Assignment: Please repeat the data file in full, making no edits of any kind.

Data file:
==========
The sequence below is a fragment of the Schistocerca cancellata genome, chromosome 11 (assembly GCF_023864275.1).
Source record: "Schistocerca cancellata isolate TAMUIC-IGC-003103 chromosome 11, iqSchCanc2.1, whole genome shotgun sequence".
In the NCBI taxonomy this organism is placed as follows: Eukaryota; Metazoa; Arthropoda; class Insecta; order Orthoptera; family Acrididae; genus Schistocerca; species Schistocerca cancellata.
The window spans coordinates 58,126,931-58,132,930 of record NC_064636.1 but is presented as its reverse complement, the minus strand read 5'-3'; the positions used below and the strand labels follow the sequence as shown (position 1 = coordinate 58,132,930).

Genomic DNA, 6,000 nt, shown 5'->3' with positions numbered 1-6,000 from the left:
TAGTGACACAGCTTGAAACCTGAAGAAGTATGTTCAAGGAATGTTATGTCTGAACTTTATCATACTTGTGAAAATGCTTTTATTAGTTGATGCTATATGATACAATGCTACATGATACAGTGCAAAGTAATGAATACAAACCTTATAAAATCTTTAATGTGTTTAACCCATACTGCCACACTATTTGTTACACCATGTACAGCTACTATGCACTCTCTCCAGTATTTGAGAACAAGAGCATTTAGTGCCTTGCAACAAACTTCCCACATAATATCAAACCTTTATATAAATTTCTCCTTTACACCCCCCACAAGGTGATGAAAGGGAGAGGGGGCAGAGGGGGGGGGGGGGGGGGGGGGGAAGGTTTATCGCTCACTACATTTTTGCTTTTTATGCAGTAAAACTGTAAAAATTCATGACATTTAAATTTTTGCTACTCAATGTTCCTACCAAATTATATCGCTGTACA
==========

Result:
The sequence below is a fragment of the Schistocerca cancellata genome, chromosome 11 (assembly GCF_023864275.1).
Source record: "Schistocerca cancellata isolate TAMUIC-IGC-003103 chromosome 11, iqSchCanc2.1, whole genome shotgun sequence".
In the NCBI taxonomy this organism is placed as follows: Eukaryota; Metazoa; Arthropoda; class Insecta; order Orthoptera; family Acrididae; genus Schistocerca; species Schistocerca cancellata.
The window spans coordinates 58,126,931-58,132,930 of record NC_064636.1 but is presented as its reverse complement, the minus strand read 5'-3'; the positions used below and the strand labels follow the sequence as shown (position 1 = coordinate 58,132,930).

Genomic DNA, 6,000 nt, shown 5'->3' with positions numbered 1-6,000 from the left:
TAGTGACACAGCTTGAAACCTGAAGAAGTATGTTCAAGGAATGTTATGTCTGAACTTTATCATACTTGTGAAAATGCTTTTATTAGTTGATGCTATATGATACAATGCTACATGATACAGTGCAAAGTAATGAATACAAACCTTATAAAATCTTTAATGTGTTTAACCCATACTGCCACACTATTTGTTACACCATGTACAGCTACTATGCACTCTCTCCAGTATTTGAGAACAAGAGCATTTAGTGCCTTGCAACAAACTTCCCACATAATATCAAACCTTTATATAAATTTCTCCTTTACACCCCCCACAAGGTGATGAAAGGGAGAGGGGGCAGAGGGGGGGGGGGGGGGGGGGGGGAAGGTTTATCGCTCACTACATTTTTGCTTTTTATGCAGTAAAACTGTAAAAATTCATGACATTTAAATTTTTGCTACTCAATGTTCCTACCAAATTATATCGCTGTACA